By now, countless businesses, creative groups and non-profit organizations have found social media to be nothing short of a game-changer, at once drastically reducing marketing costs while providing more direct access to customers, clients, and fans. But while the promise of an infinite audience at (almost) zero cost sounds fantastic, and has done wonders for all walks of enterprise, few ever realize that in some cases, more is not always better. When does it make sense to scale back your campaigns—and when might one consider abandoning them altogether?
When the medium doesn’t advance the message. With so many communities and technologies out there, it’s tempting for anyone looking to spread the word to decide they need to join up with every last one of them. Yet what few ever ask themselves is why, as in “why do we think establishing this presence will help us?” Can a YouTube channel, for example, help your organization? Maybe. What if your ambitions don’t have a visible end or visually interesting process? Then maybe there are better places to invest your time.
When your group fails to exploit the medium. Plenty of Tumblr/Twitter/Facebook accounts have been established under the supposed guise of representing some organization, yet quickly degenerate into a spiral of retweets, reposts, and general rehashing of items posted elsewhere. News flash: link forwarding is soooo 2003. If you find yourself maintaining a presence that neither adds to your group’s larger discussion nor enhances its well-being, it’s time to apply those efforts elsewhere. There is a huge difference between usefulness and gimmickry: “Look what we’re doing with our Twitter feed,” for example, goes a lot further than simply saying “We have a Twitter account.”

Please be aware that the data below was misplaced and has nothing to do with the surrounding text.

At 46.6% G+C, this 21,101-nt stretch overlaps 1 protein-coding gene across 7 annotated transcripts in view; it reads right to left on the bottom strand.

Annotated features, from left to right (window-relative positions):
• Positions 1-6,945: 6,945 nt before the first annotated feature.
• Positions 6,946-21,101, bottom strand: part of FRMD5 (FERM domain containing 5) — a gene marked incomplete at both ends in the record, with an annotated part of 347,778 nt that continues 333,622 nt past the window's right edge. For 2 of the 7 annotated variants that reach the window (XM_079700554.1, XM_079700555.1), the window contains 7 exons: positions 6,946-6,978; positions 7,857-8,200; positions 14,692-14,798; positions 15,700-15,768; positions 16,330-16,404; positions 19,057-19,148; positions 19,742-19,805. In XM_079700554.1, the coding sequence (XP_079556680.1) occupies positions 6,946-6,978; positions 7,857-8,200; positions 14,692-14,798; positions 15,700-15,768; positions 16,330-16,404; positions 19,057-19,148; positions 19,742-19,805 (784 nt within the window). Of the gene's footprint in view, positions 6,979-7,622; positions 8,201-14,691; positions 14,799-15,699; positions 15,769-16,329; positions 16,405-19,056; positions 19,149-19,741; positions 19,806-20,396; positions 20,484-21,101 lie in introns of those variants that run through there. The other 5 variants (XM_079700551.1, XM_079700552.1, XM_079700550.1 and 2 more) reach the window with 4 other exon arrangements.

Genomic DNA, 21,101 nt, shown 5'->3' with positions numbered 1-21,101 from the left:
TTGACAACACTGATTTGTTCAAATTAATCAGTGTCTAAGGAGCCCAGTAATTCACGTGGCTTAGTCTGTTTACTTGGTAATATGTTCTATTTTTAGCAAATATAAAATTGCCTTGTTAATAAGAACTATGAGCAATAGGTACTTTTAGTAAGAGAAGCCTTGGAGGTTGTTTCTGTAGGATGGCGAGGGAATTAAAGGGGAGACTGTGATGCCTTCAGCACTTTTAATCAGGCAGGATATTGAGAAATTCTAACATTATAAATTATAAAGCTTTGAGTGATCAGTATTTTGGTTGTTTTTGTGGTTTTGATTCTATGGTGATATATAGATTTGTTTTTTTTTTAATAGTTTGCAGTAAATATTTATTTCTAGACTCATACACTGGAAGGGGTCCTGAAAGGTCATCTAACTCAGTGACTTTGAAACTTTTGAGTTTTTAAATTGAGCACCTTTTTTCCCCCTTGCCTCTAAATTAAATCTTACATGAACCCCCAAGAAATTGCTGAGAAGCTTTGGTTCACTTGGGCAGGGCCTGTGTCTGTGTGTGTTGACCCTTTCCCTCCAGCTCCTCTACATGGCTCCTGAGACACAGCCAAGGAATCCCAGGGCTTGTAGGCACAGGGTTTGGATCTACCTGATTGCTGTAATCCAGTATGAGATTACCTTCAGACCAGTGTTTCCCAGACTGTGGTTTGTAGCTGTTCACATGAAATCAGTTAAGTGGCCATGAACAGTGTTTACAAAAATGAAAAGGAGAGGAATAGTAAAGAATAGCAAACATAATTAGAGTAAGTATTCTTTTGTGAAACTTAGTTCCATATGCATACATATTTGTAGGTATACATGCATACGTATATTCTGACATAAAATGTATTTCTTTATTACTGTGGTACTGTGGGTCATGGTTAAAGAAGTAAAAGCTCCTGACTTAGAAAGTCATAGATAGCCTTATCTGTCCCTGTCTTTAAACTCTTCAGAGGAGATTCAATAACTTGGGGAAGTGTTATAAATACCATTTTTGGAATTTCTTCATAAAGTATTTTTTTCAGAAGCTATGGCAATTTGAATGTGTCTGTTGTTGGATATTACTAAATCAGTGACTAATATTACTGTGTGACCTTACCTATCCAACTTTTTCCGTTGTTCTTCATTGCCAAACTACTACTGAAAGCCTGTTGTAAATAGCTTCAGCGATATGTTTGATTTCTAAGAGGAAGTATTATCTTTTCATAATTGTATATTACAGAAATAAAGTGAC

When your platform grows stale. There are few things sadder than a neglected channel, yet countless feeds, sites, and accounts still end up gathering dust once their novelty has worn off. Often times this (ideally) reflects a simple case of your organization having too much else on its plate to focus on things like uploads and updates, in which case there’s no harm in proceeding as-is. But when you find yourself out of material (or interest), perhaps it’s best to cut your losses and focus on other, more mutually rewarding media. Or, you know, applying that energy to your group’s actual stated purpose.
As with anything, digital and social media are only what you make of them. Content and connections are fine and dandy but in the end, likes are not necessarily the same thing as leads and followers don’t always translate into future success. Best be prepared to adjust accordingly.
Andrew Reilly is an associate producer for 2nd Story, a live reading series and fully chartered non-profit organization based in Chicago. His nonfiction has appeared in Alarm, The A.V. Club, and The Beachwood Reporter, among others, and he once upon a time wrote and edited the award-winning 35th Street Review White Sox blog. His fiction and essays have been featured in a number of print and online publications based in some unknown number of cities, but he still calls Chicago home, just as he has since leaving the north suburbs where he grew up.